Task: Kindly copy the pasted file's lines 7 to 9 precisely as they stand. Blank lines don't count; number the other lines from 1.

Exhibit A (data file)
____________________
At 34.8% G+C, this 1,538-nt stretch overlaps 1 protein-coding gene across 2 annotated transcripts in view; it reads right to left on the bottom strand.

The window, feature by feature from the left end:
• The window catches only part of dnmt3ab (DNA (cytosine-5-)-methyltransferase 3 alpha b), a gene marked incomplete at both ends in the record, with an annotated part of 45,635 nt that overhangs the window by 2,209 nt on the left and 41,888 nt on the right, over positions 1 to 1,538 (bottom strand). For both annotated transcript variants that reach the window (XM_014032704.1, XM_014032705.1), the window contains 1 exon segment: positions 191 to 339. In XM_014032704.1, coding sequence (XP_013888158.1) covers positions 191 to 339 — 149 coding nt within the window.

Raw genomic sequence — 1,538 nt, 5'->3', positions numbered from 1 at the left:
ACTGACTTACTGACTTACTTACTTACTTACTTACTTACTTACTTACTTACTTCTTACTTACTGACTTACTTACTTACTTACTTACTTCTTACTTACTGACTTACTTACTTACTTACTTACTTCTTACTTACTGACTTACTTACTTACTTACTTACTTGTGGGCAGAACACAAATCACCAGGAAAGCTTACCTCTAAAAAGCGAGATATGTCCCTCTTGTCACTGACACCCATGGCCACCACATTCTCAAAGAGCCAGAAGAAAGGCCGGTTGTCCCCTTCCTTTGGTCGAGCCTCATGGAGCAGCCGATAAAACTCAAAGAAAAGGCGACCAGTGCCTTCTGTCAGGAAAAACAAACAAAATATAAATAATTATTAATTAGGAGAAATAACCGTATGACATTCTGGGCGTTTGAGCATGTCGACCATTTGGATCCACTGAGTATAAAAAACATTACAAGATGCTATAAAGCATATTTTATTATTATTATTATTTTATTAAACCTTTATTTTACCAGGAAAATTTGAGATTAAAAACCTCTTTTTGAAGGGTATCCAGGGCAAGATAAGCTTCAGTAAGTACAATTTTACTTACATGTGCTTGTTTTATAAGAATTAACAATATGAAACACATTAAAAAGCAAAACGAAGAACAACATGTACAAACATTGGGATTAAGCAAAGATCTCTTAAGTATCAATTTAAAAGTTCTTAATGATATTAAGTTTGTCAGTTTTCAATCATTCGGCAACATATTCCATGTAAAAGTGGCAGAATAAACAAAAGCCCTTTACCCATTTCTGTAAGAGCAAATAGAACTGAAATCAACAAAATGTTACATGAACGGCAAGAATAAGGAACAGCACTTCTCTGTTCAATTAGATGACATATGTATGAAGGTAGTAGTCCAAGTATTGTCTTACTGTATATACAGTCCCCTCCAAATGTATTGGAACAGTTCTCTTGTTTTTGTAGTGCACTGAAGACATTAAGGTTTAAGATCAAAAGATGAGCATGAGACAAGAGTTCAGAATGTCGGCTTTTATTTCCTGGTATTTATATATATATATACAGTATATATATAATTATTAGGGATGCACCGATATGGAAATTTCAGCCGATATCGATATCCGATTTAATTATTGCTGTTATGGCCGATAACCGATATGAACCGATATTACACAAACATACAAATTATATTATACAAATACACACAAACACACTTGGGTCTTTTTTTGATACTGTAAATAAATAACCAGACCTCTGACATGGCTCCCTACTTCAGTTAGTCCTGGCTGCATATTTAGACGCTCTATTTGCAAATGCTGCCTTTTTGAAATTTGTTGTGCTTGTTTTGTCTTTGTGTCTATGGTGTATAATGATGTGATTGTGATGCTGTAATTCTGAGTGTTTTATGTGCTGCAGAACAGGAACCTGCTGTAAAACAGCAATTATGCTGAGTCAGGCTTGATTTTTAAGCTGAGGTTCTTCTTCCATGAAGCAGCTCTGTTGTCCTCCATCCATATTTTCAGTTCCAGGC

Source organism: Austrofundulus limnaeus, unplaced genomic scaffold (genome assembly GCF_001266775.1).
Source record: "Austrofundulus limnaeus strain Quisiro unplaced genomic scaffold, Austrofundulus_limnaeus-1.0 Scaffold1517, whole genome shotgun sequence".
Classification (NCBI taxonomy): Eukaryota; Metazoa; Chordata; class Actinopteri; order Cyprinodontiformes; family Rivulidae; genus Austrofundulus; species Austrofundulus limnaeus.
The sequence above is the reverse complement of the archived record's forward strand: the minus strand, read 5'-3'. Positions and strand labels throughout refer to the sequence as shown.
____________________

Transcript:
Source record: "Austrofundulus limnaeus strain Quisiro unplaced genomic scaffold, Austrofundulus_limnaeus-1.0 Scaffold1517, whole genome shotgun sequence".
Classification (NCBI taxonomy): Eukaryota; Metazoa; Chordata; class Actinopteri; order Cyprinodontiformes; family Rivulidae; genus Austrofundulus; species Austrofundulus limnaeus.
The sequence above is the reverse complement of the archived record's forward strand: the minus strand, read 5'-3'. Positions and strand labels throughout refer to the sequence as shown.